To restart play after the whole of the ball has passed over the touchline, on the ground or in the air, the ball is thrown in from the point where it crossed the touchline by a player from the team opposite to that of the player who last touched the ball before it crossed the touchline. The thrower must use both hand and shall deliver the ball from behind and over his or her head. The thrower must be facing the field of play at the moment of delivering the ball, and part of each foot must be on the ground on the touchline or outside the field of play. The ball is in play as soon as it enters the field of play, but the thrower cannot play it again until it has been touched by another player.

A goal cannot be scored directly from a throw in.

A player cannot be guilty of an offside foul when receiving the ball directly from a throw in.

Opposing players who move about or gesture in a way determined to distract or impede the thrower shall be guilty of ungentlemanly conduct and shall be cautioned.

If a ball is improperly thrown in, the throw in shall be awarded to the opposing team and taken from the same spot. Throwing the ball in from a point other than the point where the ball left the field of play constitutes an improper throw in.

INTERPRETATIONS AND LOCAL MODIFICATIONS.

1.      In the U6 division, a player who improperly throws the ball in shall have the correct method explained to him or her and shall be given a second opportunity to throw the ball in properly. The ball shall not change possession on the basis of an improper throw in for the U6 division.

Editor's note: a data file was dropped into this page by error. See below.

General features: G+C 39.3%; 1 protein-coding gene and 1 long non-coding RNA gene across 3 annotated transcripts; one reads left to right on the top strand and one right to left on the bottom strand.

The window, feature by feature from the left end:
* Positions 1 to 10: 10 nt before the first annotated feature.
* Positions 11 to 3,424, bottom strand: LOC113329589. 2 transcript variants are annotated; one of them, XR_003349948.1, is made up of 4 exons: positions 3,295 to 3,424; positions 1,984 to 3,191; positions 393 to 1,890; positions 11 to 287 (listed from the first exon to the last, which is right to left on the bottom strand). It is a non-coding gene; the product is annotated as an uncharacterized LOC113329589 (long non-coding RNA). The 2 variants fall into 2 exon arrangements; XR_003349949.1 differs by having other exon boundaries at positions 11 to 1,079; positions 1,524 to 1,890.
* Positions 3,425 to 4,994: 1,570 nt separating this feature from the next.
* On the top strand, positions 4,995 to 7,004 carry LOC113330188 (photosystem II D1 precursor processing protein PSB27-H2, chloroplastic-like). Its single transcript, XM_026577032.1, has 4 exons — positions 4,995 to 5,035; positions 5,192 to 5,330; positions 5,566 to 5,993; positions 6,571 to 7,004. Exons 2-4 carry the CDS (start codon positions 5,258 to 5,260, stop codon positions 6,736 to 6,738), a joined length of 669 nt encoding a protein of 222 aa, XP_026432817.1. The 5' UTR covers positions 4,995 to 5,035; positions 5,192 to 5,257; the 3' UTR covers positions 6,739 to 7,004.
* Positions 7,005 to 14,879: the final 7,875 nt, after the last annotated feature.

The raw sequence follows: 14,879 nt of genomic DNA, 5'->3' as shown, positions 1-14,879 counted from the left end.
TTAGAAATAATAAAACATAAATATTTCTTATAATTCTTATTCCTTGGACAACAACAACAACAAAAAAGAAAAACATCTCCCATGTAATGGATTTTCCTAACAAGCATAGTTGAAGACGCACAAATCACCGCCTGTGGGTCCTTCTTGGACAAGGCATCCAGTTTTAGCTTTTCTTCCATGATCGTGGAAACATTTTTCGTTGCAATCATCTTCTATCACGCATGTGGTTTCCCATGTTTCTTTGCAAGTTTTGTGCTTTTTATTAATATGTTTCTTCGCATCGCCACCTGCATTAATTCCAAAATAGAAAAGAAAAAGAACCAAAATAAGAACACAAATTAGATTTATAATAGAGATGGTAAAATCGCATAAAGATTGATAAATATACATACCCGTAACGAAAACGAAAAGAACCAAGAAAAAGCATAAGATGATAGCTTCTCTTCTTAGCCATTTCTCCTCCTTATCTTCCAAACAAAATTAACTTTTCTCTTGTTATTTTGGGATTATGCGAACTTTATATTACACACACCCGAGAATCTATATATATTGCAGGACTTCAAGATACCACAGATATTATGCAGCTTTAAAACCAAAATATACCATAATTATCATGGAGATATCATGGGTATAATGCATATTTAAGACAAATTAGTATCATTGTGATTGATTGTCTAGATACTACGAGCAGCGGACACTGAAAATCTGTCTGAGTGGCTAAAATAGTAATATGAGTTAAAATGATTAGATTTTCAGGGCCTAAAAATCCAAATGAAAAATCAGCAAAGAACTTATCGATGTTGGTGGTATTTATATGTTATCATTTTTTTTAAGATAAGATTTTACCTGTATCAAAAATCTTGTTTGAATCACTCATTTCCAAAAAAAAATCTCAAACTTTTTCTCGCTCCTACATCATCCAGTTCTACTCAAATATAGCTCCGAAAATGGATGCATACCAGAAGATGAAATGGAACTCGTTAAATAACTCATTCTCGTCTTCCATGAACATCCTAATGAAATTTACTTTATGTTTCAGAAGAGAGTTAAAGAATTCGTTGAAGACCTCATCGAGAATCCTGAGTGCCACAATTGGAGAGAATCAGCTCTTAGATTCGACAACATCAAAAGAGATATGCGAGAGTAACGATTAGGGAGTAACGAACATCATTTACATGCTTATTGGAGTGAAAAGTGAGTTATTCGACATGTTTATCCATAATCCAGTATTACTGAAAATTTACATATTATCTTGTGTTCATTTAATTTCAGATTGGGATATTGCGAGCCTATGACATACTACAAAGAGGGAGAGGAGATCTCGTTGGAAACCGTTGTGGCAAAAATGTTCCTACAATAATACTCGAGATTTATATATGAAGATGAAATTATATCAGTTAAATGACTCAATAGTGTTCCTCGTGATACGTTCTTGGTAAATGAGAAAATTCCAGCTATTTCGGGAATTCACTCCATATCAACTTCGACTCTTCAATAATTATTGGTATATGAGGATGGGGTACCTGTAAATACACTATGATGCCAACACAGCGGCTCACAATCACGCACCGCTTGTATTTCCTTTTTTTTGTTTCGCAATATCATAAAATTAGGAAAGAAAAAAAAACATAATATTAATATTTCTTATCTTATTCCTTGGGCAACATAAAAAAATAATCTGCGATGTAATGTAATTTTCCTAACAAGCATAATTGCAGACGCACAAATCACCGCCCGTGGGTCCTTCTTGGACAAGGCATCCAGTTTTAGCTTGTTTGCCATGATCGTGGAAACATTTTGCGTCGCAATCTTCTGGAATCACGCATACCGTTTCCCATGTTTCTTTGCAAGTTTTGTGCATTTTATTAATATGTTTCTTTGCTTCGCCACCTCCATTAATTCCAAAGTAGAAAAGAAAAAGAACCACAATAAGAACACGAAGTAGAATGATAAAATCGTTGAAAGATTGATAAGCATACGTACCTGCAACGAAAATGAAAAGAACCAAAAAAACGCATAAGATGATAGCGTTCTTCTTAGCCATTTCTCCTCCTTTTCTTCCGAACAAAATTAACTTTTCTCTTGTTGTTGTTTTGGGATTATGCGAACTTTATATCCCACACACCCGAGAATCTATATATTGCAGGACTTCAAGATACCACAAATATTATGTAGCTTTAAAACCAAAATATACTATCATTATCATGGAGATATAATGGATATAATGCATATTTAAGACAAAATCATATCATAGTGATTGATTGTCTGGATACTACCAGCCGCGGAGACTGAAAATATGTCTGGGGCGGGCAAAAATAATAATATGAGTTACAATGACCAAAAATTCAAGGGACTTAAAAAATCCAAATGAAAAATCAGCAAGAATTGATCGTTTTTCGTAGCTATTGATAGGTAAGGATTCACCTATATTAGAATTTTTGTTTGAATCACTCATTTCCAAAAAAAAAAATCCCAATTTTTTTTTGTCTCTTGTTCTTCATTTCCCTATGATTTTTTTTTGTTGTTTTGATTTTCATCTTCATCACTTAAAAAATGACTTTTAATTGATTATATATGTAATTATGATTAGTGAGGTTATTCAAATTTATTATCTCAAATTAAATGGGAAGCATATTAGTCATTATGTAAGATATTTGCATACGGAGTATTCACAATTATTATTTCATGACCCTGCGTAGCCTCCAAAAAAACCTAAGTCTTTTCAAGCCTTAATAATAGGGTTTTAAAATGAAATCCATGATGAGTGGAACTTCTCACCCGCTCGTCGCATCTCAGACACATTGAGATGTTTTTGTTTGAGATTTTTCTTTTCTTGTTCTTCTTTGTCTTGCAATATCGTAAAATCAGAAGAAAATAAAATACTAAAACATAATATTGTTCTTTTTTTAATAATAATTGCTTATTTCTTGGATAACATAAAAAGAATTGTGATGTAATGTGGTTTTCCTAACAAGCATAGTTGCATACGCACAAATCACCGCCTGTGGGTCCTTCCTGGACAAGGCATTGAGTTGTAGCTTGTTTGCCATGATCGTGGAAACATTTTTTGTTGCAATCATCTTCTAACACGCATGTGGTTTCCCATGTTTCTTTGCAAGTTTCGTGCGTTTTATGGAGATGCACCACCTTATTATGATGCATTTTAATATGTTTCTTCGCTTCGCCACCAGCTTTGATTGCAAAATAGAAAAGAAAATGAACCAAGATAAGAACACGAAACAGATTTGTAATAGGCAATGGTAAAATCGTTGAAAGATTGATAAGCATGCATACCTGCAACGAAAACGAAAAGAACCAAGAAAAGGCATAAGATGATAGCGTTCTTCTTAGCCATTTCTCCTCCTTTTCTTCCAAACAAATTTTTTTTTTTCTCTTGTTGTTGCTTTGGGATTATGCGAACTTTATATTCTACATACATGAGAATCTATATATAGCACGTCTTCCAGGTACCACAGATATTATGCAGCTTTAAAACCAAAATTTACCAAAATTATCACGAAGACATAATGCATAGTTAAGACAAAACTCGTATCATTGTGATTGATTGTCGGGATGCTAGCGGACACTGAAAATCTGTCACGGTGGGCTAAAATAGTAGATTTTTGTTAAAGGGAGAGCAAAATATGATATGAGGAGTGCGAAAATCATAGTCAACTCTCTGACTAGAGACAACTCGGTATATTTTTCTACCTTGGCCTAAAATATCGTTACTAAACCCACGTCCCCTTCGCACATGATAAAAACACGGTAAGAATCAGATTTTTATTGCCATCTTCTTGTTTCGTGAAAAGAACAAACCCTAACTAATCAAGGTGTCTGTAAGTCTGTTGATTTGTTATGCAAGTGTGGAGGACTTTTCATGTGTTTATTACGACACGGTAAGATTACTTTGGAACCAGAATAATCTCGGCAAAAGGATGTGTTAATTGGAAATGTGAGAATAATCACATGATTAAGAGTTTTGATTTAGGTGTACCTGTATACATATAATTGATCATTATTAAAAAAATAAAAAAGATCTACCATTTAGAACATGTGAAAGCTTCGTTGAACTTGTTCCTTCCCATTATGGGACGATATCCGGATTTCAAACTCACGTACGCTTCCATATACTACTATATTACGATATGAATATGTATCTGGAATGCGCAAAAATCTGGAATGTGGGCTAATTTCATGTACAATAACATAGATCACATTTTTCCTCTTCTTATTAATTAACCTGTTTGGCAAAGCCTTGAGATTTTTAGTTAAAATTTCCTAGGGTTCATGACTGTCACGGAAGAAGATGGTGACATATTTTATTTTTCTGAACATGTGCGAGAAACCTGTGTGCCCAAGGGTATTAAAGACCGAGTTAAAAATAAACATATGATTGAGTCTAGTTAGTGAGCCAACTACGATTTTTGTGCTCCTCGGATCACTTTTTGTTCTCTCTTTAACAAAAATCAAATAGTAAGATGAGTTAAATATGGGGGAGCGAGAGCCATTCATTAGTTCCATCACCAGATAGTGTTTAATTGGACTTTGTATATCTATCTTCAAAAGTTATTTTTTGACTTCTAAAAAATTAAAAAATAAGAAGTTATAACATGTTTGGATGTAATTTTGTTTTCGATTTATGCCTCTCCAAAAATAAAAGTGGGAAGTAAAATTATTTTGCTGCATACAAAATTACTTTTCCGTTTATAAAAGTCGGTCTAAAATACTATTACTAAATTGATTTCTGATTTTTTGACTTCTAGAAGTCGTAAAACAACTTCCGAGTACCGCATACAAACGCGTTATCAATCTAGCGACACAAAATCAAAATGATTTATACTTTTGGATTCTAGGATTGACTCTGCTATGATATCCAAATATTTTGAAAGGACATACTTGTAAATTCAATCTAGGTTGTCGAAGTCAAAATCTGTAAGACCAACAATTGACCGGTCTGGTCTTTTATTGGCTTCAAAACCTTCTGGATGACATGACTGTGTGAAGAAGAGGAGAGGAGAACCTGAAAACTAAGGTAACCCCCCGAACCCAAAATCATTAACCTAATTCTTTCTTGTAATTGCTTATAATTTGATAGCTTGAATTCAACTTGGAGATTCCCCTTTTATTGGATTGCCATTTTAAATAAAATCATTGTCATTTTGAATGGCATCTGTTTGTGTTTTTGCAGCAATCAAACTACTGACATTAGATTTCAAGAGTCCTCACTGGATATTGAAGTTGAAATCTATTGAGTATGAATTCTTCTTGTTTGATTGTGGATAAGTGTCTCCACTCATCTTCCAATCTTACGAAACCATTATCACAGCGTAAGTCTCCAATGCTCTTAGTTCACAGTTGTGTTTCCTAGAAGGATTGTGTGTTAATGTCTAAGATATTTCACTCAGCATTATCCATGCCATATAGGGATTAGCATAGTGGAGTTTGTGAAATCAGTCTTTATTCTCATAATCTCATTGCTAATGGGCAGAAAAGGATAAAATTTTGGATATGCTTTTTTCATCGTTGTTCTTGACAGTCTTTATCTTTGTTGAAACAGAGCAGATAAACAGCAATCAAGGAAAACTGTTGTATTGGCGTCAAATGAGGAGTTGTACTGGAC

LAW XVI: Goal Kick

When the whole of the ball passes over the goal line, excluding that part between the goal posts and under the crossbar, whether on the ground or in the air, having last been played by a member of the attacking team, it shall be kicked directly into play by a player of the defending team. The goal kick must be taken from within the goal area. The ball must be kicked beyond the penalty area before it is in play, and members of the opposing team must remain outside the penalty area until the ball is in play. The kicker cannot play the ball a second time until it has been touched by another player.

A goal may be scored directly from a goal kick, but only against the opposing team.

A goal kick taken improperly (kicked twice consecutively by the same player within the penalty area; not kicked beyond the penalty area; or kicked with an opponent in the penalty area) must be retaken.

If the player taking the goal kick plays the ball a second time outside the penalty area before the ball has been touched by another player, the opposing team is award an indirect free kick from the spot of the infraction.

LAW XVII: Corner Kick

When the whole of the ball passes over the goal line, excluding that portion between the goal posts and under the crossbar, either in the air or on the ground, after having been last touched by a member of the defending team, a member of the attacking team shall take a corner kick. The player taking the corner kick shall place the whole of the ball within the field of play and within the corner arc at the corner of the field closest to the point where the ball crossed the goal line, and the corner kick shall be taken from there without the corner flag being moved.

A goal may be scored directly from a corner kick.

Players from the team opposing the player taking the corner kick may not approach within ten yards of the ball until it is in play. The ball is in play when it is kicked and moves. If a player of the defending team is guilty of infringement on a corner kick, the kick shall be retaken.

The player taking the corner kick may not play the ball a second time until it has been touched by another player. If the player who took the corner kick touches the ball a second time before it is touched by another player, an indirect free kick is awarded to the opposing team from the point of the infraction.

No member of the attacking team can be guilty of an offside foul when receiving the ball directly from a corner kick.

Evansville Youth Soccer League

EVANSVILLE YOUTH SOCCER, P.O. Box 2804
Evansville, Indiana 47728
Email : [email protected]